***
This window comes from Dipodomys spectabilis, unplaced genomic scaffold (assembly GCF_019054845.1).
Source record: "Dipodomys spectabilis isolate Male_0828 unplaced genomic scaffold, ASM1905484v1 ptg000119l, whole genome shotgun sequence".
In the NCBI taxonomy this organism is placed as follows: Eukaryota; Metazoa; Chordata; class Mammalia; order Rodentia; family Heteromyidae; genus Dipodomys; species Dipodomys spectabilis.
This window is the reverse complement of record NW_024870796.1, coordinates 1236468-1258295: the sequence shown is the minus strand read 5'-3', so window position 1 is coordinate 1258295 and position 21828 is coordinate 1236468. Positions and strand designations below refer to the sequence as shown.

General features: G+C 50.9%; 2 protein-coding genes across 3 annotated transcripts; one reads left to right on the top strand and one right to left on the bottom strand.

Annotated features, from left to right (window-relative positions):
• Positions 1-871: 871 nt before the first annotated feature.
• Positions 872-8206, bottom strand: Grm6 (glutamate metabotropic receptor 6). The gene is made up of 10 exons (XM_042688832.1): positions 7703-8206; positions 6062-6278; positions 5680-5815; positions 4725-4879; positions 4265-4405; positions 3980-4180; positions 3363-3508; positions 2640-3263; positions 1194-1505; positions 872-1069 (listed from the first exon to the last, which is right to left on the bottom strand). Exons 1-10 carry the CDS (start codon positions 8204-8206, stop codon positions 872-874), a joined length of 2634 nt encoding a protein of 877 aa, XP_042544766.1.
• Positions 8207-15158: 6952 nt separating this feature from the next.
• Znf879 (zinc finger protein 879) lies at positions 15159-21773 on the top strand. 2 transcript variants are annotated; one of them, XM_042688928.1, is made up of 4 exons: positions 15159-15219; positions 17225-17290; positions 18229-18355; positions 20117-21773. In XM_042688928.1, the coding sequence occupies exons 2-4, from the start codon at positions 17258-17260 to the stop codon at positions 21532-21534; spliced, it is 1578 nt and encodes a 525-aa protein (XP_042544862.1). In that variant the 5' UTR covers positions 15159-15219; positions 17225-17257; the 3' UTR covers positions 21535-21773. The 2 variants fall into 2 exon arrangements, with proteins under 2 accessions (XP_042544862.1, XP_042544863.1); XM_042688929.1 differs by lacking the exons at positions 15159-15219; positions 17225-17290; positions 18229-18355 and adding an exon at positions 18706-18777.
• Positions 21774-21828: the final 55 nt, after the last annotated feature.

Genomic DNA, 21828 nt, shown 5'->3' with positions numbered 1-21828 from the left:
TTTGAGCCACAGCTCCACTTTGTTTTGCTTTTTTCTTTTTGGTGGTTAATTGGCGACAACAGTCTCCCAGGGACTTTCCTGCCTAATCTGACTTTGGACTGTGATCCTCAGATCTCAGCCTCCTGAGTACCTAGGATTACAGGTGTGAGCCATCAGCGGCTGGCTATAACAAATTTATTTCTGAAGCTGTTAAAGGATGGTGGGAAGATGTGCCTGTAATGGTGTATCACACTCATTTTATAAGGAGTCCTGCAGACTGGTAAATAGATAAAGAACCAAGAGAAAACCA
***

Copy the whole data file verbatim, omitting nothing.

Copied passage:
This window comes from Dipodomys spectabilis, unplaced genomic scaffold (assembly GCF_019054845.1).
Source record: "Dipodomys spectabilis isolate Male_0828 unplaced genomic scaffold, ASM1905484v1 ptg000119l, whole genome shotgun sequence".
In the NCBI taxonomy this organism is placed as follows: Eukaryota; Metazoa; Chordata; class Mammalia; order Rodentia; family Heteromyidae; genus Dipodomys; species Dipodomys spectabilis.
This window is the reverse complement of record NW_024870796.1, coordinates 1236468-1258295: the sequence shown is the minus strand read 5'-3', so window position 1 is coordinate 1258295 and position 21828 is coordinate 1236468. Positions and strand designations below refer to the sequence as shown.

General features: G+C 50.9%; 2 protein-coding genes across 3 annotated transcripts; one reads left to right on the top strand and one right to left on the bottom strand.

Annotated features, from left to right (window-relative positions):
• Positions 1-871: 871 nt before the first annotated feature.
• Positions 872-8206, bottom strand: Grm6 (glutamate metabotropic receptor 6). The gene is made up of 10 exons (XM_042688832.1): positions 7703-8206; positions 6062-6278; positions 5680-5815; positions 4725-4879; positions 4265-4405; positions 3980-4180; positions 3363-3508; positions 2640-3263; positions 1194-1505; positions 872-1069 (listed from the first exon to the last, which is right to left on the bottom strand). Exons 1-10 carry the CDS (start codon positions 8204-8206, stop codon positions 872-874), a joined length of 2634 nt encoding a protein of 877 aa, XP_042544766.1.
• Positions 8207-15158: 6952 nt separating this feature from the next.
• Znf879 (zinc finger protein 879) lies at positions 15159-21773 on the top strand. 2 transcript variants are annotated; one of them, XM_042688928.1, is made up of 4 exons: positions 15159-15219; positions 17225-17290; positions 18229-18355; positions 20117-21773. In XM_042688928.1, the coding sequence occupies exons 2-4, from the start codon at positions 17258-17260 to the stop codon at positions 21532-21534; spliced, it is 1578 nt and encodes a 525-aa protein (XP_042544862.1). In that variant the 5' UTR covers positions 15159-15219; positions 17225-17257; the 3' UTR covers positions 21535-21773. The 2 variants fall into 2 exon arrangements, with proteins under 2 accessions (XP_042544862.1, XP_042544863.1); XM_042688929.1 differs by lacking the exons at positions 15159-15219; positions 17225-17290; positions 18229-18355 and adding an exon at positions 18706-18777.
• Positions 21774-21828: the final 55 nt, after the last annotated feature.

Genomic DNA, 21828 nt, shown 5'->3' with positions numbered 1-21828 from the left:
TTTGAGCCACAGCTCCACTTTGTTTTGCTTTTTTCTTTTTGGTGGTTAATTGGCGACAACAGTCTCCCAGGGACTTTCCTGCCTAATCTGACTTTGGACTGTGATCCTCAGATCTCAGCCTCCTGAGTACCTAGGATTACAGGTGTGAGCCATCAGCGGCTGGCTATAACAAATTTATTTCTGAAGCTGTTAAAGGATGGTGGGAAGATGTGCCTGTAATGGTGTATCACACTCATTTTATAAGGAGTCCTGCAGACTGGTAAATAGATAAAGAACCAAGAGAAAACCA